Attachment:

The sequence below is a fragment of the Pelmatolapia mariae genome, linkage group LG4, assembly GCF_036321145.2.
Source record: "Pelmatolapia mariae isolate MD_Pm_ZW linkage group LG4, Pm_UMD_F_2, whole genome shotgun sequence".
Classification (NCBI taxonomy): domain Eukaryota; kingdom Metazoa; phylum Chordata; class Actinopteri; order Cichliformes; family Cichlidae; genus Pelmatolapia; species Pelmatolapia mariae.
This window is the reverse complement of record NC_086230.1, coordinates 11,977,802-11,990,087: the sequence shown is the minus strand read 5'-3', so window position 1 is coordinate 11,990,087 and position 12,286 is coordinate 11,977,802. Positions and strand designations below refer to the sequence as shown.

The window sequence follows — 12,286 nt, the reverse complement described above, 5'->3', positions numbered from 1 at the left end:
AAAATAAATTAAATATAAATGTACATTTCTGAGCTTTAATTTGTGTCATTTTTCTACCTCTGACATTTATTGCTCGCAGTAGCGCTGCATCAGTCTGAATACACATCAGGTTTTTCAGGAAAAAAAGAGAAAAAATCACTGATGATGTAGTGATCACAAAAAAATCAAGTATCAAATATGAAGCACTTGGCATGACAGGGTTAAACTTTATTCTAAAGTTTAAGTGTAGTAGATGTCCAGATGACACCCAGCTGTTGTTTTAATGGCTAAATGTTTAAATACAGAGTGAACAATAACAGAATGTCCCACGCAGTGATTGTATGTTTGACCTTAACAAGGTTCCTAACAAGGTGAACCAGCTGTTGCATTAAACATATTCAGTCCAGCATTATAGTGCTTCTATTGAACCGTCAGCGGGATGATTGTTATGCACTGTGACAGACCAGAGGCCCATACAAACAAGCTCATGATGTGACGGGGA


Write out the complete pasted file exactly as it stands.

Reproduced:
The sequence below is a fragment of the Pelmatolapia mariae genome, linkage group LG4, assembly GCF_036321145.2.
Source record: "Pelmatolapia mariae isolate MD_Pm_ZW linkage group LG4, Pm_UMD_F_2, whole genome shotgun sequence".
Classification (NCBI taxonomy): domain Eukaryota; kingdom Metazoa; phylum Chordata; class Actinopteri; order Cichliformes; family Cichlidae; genus Pelmatolapia; species Pelmatolapia mariae.
This window is the reverse complement of record NC_086230.1, coordinates 11,977,802-11,990,087: the sequence shown is the minus strand read 5'-3', so window position 1 is coordinate 11,990,087 and position 12,286 is coordinate 11,977,802. Positions and strand designations below refer to the sequence as shown.

The window sequence follows — 12,286 nt, the reverse complement described above, 5'->3', positions numbered from 1 at the left end:
AAAATAAATTAAATATAAATGTACATTTCTGAGCTTTAATTTGTGTCATTTTTCTACCTCTGACATTTATTGCTCGCAGTAGCGCTGCATCAGTCTGAATACACATCAGGTTTTTCAGGAAAAAAAGAGAAAAAATCACTGATGATGTAGTGATCACAAAAAAATCAAGTATCAAATATGAAGCACTTGGCATGACAGGGTTAAACTTTATTCTAAAGTTTAAGTGTAGTAGATGTCCAGATGACACCCAGCTGTTGTTTTAATGGCTAAATGTTTAAATACAGAGTGAACAATAACAGAATGTCCCACGCAGTGATTGTATGTTTGACCTTAACAAGGTTCCTAACAAGGTGAACCAGCTGTTGCATTAAACATATTCAGTCCAGCATTATAGTGCTTCTATTGAACCGTCAGCGGGATGATTGTTATGCACTGTGACAGACCAGAGGCCCATACAAACAAGCTCATGATGTGACGGGGA